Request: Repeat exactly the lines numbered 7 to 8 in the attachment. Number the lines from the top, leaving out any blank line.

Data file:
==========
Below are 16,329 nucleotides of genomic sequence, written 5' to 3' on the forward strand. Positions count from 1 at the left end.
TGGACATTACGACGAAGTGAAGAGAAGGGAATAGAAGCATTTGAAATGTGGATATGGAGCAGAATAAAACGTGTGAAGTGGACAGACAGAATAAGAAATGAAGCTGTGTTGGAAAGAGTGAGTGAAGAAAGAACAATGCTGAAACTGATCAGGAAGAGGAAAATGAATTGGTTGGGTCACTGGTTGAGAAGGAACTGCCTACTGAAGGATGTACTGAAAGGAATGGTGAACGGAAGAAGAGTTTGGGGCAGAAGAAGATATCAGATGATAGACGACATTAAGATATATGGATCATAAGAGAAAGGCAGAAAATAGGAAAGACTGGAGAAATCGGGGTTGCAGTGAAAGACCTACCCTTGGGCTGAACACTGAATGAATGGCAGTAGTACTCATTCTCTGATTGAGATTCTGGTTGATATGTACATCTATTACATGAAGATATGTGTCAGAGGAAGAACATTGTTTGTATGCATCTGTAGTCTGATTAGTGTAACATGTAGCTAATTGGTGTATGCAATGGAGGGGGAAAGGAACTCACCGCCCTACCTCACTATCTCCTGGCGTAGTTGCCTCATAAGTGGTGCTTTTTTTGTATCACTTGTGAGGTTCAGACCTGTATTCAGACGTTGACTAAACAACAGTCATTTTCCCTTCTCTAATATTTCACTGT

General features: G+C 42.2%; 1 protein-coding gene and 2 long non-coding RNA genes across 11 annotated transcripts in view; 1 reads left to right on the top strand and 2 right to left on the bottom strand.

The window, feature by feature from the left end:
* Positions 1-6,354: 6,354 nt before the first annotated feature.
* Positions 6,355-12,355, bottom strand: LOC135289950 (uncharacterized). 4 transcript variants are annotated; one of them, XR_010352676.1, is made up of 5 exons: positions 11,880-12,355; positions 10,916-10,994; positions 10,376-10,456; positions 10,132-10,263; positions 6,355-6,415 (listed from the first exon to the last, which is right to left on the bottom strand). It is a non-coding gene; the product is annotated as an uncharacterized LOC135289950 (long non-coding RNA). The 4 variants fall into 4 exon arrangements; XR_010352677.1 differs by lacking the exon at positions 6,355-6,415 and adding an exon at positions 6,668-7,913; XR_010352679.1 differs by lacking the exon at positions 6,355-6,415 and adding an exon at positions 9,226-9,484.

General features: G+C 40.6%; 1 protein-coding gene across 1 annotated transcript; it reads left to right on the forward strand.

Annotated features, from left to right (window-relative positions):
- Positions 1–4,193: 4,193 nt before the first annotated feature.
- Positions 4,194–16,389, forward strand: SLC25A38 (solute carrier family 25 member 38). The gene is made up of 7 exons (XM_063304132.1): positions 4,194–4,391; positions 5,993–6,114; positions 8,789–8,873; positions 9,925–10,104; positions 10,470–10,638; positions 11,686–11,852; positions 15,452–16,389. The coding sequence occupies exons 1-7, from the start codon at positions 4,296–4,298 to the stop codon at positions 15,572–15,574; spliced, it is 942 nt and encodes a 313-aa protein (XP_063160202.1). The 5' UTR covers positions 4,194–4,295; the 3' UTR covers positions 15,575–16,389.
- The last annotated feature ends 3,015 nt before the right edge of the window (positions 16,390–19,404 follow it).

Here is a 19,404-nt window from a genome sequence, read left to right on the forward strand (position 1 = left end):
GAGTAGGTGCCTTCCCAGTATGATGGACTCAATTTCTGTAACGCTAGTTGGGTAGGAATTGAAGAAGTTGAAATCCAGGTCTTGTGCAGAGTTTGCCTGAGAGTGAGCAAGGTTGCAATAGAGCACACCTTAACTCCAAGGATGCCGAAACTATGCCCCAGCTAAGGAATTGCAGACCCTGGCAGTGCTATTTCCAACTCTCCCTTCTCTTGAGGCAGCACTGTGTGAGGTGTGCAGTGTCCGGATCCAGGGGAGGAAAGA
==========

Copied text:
General features: G+C 40.6%; 1 protein-coding gene across 1 annotated transcript; it reads left to right on the forward strand.

Annotated features, from left to right (window-relative positions):